The US has an estimated backlog of 400,000 unprocessed rape kits, each representing a victim who will be severely handicapped in their fight for justice. Because rapists are frequently serial offenders, processing these rape kits would not only help victims move on but prevent large numbers of future assaults. In 2003, New York City finally eliminated its backlog, and the arrest rate for sexual assaults jumped from 40 to 70 percent. The analysis of just 1,100 rape kits in Detroit led to the arrest of 46 serial rapists. As each kit costs between $500–1500 to process, however, the funding can be hard to find.
Rape kit technology is even improving. Part of the medical examination for sexual assault involved applying a dark blue dye to the victim’s body, which causes lacerated areas to “light up”—on white people. This powder was unable to reveal them on dark skin, but in 2013, Kathryn Laughon developed a fluorescent dye that would show lacerations on all skin types, an incredibly welcome development for assault victims of color.
7The Phantom Of Heilbronn
For 16 years, Germany’s most-wanted serial killer eluded police. Beginning with the murder of a 22-year-old policewoman in Heilbronn, the Phantom began a puzzlingly erratic crime spree that included six murders, the robbery of some Vietnamese gemstone traders, and a string of motorcycle thefts. Although she managed to avoid ever being seen, she wasn’t careful enough to prevent leaving DNA evidence at over 40 crime scenes.
In March 2009, police were investigating the immolation death of a male asylum seeker when a routine forensic test returned some strange results. When they analyzed his DNA, two results came back: his own, and the Phantom of Heilbronn. This was so unlikely that they ran tests on all the equipment used to analyze DNA. Sure enough, every cotton swab tested positive for the supposed Phantom’s DNA. She wasn’t a master criminal, just a line worker at a medical supplies factory in Bavaria.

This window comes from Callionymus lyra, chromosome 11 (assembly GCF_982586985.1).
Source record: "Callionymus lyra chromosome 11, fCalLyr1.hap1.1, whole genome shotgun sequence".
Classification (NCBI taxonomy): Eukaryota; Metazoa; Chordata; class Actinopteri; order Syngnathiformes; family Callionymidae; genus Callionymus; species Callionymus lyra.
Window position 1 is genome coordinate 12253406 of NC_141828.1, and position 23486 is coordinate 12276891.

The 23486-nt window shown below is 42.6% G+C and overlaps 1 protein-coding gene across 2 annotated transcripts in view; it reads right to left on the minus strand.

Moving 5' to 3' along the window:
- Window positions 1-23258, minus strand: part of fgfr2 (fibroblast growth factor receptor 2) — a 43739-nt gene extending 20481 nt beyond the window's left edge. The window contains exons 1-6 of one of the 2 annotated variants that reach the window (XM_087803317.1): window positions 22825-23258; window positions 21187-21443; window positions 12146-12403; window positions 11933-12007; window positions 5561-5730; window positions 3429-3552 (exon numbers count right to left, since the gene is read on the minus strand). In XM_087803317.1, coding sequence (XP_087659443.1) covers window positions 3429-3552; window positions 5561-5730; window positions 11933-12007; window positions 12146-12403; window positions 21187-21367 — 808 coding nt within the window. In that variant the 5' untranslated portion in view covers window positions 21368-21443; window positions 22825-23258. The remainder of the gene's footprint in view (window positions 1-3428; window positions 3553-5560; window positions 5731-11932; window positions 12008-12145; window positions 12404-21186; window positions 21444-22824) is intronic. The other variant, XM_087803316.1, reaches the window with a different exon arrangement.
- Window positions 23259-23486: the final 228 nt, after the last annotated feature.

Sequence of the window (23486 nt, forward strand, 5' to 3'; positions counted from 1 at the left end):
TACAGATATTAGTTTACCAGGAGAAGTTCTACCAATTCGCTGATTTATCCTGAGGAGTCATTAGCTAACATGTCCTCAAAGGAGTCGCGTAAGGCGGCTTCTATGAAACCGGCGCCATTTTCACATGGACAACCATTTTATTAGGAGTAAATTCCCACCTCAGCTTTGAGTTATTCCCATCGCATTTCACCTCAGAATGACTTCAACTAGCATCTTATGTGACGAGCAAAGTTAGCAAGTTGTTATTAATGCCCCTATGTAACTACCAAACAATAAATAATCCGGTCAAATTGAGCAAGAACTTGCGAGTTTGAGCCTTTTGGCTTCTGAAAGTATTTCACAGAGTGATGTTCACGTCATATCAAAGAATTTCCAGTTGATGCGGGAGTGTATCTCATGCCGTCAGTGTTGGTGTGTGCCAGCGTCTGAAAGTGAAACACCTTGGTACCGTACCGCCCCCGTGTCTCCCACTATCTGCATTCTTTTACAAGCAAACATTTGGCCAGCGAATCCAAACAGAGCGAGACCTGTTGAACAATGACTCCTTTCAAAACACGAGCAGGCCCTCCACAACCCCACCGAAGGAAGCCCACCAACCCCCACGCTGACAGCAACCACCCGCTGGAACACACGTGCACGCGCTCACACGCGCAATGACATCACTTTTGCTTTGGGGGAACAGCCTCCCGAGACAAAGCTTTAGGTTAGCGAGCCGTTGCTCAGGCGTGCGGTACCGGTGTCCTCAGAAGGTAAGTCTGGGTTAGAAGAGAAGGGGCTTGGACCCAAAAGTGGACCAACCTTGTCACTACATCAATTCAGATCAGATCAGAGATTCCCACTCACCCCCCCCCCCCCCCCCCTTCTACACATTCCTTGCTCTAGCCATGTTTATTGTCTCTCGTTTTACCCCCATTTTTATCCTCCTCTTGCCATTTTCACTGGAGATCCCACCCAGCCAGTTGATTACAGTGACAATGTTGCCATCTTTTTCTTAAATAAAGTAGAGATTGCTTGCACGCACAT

According to forensics specialist Mike Silverman, “DNA analysis has become a victim of its own success.” The improvements in technology that mean DNA can be retrieved from even the most brief contacts make it incredibly prone to contamination. This is bad news because a perpetrator doesn’t need to prove contamination in order to escape justice—they only need to introduce “reasonable doubt.”
6Edmond Locard, Father Of Forensics
Edmond Locard, along with fellow Frenchman Alphonse Bertillon, was a pioneer in the move from criminal investigations based primarily on witness accounts to those based on rigorous scientific attention to physical evidence. He was greatly influenced by Sherlock Holmes and worked as a medical examiner during World War I, determining the cause and location of soldier’s deaths by looking at stains and damage to their uniforms. In 1910, he set up the world’s first forensic laboratory.
Locard is most famous for coining “Locard’s principle of exchange,” which is still the foundation of all criminal forensics. It states that every perpetrator will bring something to a crime scene and take something away from it, or in summary, “every contact leaves a trace.” His belief in the primacy of physical evidence bordered on faith. His views were summarized by Paul Kirk, who said “This is evidence that does not forget. It is not confused by the excitement of the moment. It is not absent because human witnesses are. It is factual evidence. Physical evidence cannot be wrong, it cannot perjure itself, it cannot be wholly absent. Only human failure to find it, study and understand it, can diminish its value.”